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Report: Nonprofits may have a competitive hiring advantage

Written on Aug 2, 2022

According to new research, nearly 40% of the global workforce is considering leaving their current employers this year. 

The data is from the 2021 Work Trend Index Survey conducted by Edelman Data & Intelligence, and researchers say this development presents a unique opportunity for nonprofit organizations and higher education institutions to secure the highly skilled talent they need. 

While attracting and retaining talent is difficult for all industries, nonprofits and higher education institutions have a competitive advantage because they offer employees an opportunity to advance the greater good. These organizations and institutions should consider redirecting their recruiting efforts by creating a workplace that will attract candidates who are more focused on the following attributes when seeking out a new employer: 

  • Culture is what people in an organization experience. Look at your values and what your organization stands for to determine if they need to be refreshed. One opportunity, according to McKinsey & Company, is to do away with bureaucracy, such as meetings or protocols that don’t add value to the goods or services delivered to the customer. Value the contribution and not the hours punched on the clock. 

  • Mission has never been more important in the war for talent. Nonprofits and higher education institutions provide an opportunity for employees to connect to both a mission and to gratifying work each day. The Harvard Business Review, partnered with The Energy Project, a training and consulting company, to conduct a survey that found that employees who derive meaning and significance from their work are more than three times as likely to stay with their employers. With millennials representing the largest generation in the workforce, this goal has become even more strategic. In a survey conducted by Olivet Nazarene University, 90% of millennials said it is somewhat or very important for their work to have a positive impact on the world.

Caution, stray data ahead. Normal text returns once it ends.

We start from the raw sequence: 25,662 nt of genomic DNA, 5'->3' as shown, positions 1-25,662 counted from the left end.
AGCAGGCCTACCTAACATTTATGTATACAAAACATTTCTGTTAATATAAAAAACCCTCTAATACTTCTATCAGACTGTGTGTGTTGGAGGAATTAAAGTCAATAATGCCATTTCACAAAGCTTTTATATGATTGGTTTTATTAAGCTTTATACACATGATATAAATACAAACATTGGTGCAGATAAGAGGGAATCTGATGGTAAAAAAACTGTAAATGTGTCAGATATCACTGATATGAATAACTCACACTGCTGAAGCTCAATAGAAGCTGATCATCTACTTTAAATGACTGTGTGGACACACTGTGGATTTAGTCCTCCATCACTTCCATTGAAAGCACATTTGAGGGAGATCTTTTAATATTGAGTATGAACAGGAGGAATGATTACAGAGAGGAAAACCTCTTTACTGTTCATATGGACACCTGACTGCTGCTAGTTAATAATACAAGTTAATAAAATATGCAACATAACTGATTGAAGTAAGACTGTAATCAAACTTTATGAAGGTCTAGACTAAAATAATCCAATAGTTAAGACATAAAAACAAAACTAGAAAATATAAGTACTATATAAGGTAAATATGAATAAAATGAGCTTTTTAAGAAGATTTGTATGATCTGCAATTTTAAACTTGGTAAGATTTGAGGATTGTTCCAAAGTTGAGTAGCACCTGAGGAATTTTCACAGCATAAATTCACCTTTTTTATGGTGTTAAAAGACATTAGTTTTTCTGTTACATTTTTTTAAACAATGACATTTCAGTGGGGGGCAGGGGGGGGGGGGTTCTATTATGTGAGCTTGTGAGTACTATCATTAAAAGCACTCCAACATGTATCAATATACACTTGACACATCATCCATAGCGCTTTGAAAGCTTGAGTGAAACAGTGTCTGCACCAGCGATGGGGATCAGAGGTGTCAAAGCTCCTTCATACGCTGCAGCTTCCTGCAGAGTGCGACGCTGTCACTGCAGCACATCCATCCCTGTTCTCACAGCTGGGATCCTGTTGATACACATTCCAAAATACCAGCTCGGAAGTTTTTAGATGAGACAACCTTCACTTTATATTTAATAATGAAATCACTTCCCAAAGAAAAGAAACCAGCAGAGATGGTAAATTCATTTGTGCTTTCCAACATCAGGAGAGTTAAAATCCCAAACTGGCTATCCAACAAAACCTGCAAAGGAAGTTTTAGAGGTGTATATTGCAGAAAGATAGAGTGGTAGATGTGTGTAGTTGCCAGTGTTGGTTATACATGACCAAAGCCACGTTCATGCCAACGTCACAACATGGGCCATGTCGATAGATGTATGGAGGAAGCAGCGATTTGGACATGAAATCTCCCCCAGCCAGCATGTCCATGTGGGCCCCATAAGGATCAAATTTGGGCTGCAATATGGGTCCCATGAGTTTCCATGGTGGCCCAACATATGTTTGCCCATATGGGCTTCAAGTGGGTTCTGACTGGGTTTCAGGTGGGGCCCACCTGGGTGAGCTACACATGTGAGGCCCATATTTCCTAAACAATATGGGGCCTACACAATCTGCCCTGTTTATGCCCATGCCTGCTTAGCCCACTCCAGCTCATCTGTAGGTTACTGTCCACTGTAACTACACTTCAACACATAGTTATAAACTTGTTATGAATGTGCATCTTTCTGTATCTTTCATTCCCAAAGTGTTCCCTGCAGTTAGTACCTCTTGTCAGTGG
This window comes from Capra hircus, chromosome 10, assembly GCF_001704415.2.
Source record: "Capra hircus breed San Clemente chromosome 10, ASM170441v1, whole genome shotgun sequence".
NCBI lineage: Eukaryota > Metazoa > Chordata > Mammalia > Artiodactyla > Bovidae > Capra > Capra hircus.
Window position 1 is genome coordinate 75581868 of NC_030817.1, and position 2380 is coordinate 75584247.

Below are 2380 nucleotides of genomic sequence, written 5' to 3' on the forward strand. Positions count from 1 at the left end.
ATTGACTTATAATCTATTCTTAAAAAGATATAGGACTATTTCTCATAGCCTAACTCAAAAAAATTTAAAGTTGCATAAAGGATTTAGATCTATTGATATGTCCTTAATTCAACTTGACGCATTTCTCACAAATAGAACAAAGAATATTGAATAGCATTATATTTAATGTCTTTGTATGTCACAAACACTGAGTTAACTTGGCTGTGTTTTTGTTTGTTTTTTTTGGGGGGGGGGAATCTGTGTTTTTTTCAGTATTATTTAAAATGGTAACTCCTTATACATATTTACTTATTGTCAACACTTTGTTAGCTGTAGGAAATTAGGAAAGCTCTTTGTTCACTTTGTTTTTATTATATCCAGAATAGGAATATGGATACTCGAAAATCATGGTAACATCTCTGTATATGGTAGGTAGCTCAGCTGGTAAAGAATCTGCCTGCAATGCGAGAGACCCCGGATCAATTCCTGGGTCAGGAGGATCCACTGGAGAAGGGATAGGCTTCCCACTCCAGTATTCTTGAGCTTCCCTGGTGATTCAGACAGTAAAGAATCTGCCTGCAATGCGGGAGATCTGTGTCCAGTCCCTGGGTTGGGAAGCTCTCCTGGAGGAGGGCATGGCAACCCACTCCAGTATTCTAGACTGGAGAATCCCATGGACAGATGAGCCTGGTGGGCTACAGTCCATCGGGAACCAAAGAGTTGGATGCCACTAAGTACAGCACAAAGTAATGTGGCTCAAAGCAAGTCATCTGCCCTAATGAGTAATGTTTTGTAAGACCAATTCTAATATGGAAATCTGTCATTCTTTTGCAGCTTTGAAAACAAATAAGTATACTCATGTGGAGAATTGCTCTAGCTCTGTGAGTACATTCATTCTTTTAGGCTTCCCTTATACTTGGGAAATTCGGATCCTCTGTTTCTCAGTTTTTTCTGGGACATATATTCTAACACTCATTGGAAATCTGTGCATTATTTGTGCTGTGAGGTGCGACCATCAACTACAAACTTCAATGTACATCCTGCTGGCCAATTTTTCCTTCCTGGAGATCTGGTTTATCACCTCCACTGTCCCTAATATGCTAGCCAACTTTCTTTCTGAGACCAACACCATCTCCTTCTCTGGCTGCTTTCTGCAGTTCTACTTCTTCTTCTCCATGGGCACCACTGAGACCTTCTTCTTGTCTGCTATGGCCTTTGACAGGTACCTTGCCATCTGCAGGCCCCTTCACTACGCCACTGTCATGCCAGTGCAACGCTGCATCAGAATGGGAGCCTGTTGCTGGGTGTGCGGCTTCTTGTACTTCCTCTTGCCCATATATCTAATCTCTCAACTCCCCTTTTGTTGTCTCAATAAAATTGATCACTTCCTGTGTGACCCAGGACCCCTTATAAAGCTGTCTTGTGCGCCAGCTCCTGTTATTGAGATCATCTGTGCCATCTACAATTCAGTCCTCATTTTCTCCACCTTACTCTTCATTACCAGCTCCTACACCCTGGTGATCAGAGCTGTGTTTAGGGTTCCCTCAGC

• Flexibility is now essential, in addition to the opportunity for autonomy and creativity. A study by Robert Half found that one-third of professionals currently working from home because of the COVID-19 pandemic would quit if they were required to be in the office full time. The question is no longer whether you will offer flexibility but rather how you will leverage it to attract and retain talent and be more competitive. Focus on the quality of work to be performed and value provided, not the number of full-time positions or where they are located. 

  • Rewards that matter, or nontraditional benefits, are front and center. Consider conducting “stay interviews” with your employees across all levels to better understand what is important to them, such as days off; recognition programs; flexibility; mental well-being; diversity, equity and inclusion (DE&I) programs; or access to expanded learning opportunities. Providing employees with a concrete total rewards statement will provide a holistic view of benefits and compensation, and visually magnify the commitment to a happy, healthy workforce.  

  • Remote and hybrid workforce models are paramount in attracting and retaining talent and remaining competitive in business. Colleges and universities have delivered in-person instruction for decades with rigid paths for students to earn degrees. The higher education industry reimagined itself during the pandemic and created new paths to deliver education and learning for both faculty and students, validating that remote and hybrid solutions can be successful and yield positive results. 

  • Professional development is no longer about sitting through hours of in-person training. Microlearning and learning management systems have made classes more accessible, as well as less costly, for employees as they balance work, family and professional development. Virtual presentations also offer more potential interaction with subject matter experts. Learning should still be tied to performance and development, while allowing time for exploration and personal enrichment. 

  • DE&I continues to be a key recruiting driver, especially as the workforce is churning retirements of many baby boomers and Gen Xers. Nonprofits exemplify this competitive advantage as GenZers and millennials find a deeper connection with social, racial and economic justice, often linked to the organization’s mission. 

  • Metrics exemplify that what gets measured gets done. Tying retention to a strategic, metrics-backed goal can provide accountability. In creating a sense of accountability, nonprofit employers can demonstrate how well they have lived up to their core focus of delivering programs, instruction and community engagement, particularly in relation to environmental, social and governance (ESG) and DE&I goals. While nonprofits have no universal ESG disclosure, reporting or accountability requirements, organizations can stay accountable by using metrics and reporting.  

The nonprofit industry is often viewed at from a different lens because of public expectations. Donors, regulators, lenders, students and constituents have come to expect that ESG and DE&I will be woven into their fabric. Nonprofits can use this as a differentiator for recruiting.